still ship versions of the whois
client with the name nic.ddn.mil
built in. You may need to specify the command-line argument -h
rs.internic.net to contact the correct server.
Alternately, we can Telnet to rs.internic.net
and login as whois.
Alternately, we can Telnet to rs.internic.net and login as whois.
We'll use the Whois server to track down the author. (We've removed the extraneous Telnet client output.) Our first request is for all names that match "stevens."
|sun % telnet rs.internic.net whois|
|stevens||this is the client command we type|
|information on 25 other "stevens" that we omit|
|Stevens, W. Richard (WRS28) firstname.lastname@example.org +1 602 297 9416|
|The InterNIC Registration Services Host ONLY contains Internet Information (Networks, ASN's, Domains, and POC's). Please use the whois server at nic.ddn.mil for MILNET Information.|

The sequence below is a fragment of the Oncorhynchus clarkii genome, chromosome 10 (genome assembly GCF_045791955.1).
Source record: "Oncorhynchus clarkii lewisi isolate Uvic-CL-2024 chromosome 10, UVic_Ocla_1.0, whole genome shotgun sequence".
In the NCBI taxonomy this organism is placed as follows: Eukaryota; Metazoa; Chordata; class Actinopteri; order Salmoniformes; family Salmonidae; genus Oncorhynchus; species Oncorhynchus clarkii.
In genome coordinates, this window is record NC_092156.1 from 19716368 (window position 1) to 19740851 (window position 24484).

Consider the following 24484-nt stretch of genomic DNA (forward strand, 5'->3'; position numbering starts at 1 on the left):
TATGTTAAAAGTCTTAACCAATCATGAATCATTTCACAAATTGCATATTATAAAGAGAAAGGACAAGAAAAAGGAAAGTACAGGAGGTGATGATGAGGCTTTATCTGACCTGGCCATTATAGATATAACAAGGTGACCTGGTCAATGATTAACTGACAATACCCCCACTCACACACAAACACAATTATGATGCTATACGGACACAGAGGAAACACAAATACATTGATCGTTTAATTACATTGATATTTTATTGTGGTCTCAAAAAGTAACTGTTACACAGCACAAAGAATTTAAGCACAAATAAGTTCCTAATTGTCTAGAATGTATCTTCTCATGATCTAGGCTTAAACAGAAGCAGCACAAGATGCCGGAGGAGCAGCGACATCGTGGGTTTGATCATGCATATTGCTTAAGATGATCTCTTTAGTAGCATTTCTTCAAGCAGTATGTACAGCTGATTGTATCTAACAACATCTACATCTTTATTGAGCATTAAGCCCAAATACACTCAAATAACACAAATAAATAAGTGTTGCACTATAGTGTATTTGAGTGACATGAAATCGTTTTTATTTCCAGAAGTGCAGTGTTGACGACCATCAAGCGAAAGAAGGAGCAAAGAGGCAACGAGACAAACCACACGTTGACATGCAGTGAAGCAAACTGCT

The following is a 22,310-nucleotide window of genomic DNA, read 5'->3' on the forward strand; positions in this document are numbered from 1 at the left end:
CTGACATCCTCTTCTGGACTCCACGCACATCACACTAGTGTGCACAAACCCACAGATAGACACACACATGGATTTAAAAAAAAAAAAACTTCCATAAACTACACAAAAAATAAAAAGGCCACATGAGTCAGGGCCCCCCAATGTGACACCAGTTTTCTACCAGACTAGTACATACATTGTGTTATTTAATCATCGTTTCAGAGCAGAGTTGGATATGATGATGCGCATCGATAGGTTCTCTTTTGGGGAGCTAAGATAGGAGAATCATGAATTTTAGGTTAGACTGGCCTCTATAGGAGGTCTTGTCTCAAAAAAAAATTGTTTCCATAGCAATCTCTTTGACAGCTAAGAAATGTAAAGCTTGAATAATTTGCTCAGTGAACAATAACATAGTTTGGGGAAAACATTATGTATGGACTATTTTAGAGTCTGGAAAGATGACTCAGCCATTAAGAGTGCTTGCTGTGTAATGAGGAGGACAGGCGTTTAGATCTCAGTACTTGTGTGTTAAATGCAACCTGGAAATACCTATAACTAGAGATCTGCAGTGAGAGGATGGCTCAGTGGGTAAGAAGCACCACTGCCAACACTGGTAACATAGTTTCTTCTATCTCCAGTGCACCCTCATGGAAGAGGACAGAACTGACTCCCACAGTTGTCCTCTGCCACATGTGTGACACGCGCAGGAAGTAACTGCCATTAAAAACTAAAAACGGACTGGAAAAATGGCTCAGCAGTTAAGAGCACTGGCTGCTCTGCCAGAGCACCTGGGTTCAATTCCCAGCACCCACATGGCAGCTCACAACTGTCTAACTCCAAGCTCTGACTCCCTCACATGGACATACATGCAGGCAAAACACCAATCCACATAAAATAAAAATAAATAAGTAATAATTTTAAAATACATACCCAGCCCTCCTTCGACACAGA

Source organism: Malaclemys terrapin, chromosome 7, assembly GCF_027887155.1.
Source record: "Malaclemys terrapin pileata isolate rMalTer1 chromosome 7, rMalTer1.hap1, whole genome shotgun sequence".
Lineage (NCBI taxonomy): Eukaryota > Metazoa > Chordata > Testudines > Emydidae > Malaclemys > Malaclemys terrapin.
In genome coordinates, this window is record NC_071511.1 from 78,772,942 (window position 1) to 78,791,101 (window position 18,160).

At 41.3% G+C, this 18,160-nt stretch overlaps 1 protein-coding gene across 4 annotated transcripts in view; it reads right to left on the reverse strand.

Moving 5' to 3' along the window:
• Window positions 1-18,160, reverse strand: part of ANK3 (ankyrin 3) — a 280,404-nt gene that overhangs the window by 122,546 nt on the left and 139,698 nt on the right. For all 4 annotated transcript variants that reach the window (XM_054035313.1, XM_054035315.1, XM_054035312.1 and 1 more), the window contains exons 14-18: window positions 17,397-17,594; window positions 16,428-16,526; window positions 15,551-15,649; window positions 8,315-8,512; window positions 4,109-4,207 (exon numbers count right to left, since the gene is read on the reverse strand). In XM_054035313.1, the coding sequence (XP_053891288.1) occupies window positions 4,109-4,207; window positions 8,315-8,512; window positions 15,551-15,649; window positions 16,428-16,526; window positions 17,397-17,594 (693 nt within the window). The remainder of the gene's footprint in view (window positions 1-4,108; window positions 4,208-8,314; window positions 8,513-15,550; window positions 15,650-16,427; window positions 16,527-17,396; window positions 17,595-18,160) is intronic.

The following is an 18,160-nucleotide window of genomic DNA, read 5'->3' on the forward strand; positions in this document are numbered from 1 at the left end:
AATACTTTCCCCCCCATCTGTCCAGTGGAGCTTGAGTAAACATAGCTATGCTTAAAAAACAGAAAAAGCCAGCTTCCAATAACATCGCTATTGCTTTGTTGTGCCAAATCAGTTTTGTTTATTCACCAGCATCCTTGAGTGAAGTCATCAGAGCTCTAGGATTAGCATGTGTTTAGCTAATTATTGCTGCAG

The three uppercase letters followed by a number in parentheses after the name, (WRS28), are the person's NIC handle. The next query contains an exclamation point and a NIC handle, to fetch more information about this person.
|sun % telnet rs.internic.net whois|
|!wrs28||client request that we type|
|Stevens, W. Richard (WRS28)||email@example.com|
|Kohala Software 1202 E. Paseo del Zorro
Tucson, AZ 85718 +1 602 297 9416
|Record last updated on 11-Jan-91.|
Lots of additional information about Internet variables can also be queried. For example, the request net 140.252 returns information about the class B address 140.252.
Using the VRFY command of SMTP, along with the Finger protocol and the Whois protocol to locate users on the Internet is similar to using the white pages of a telephone book to find someone's phone number. At the present time ad hoc tools such as these are all that's widely available, but research is under way to improve this type of service.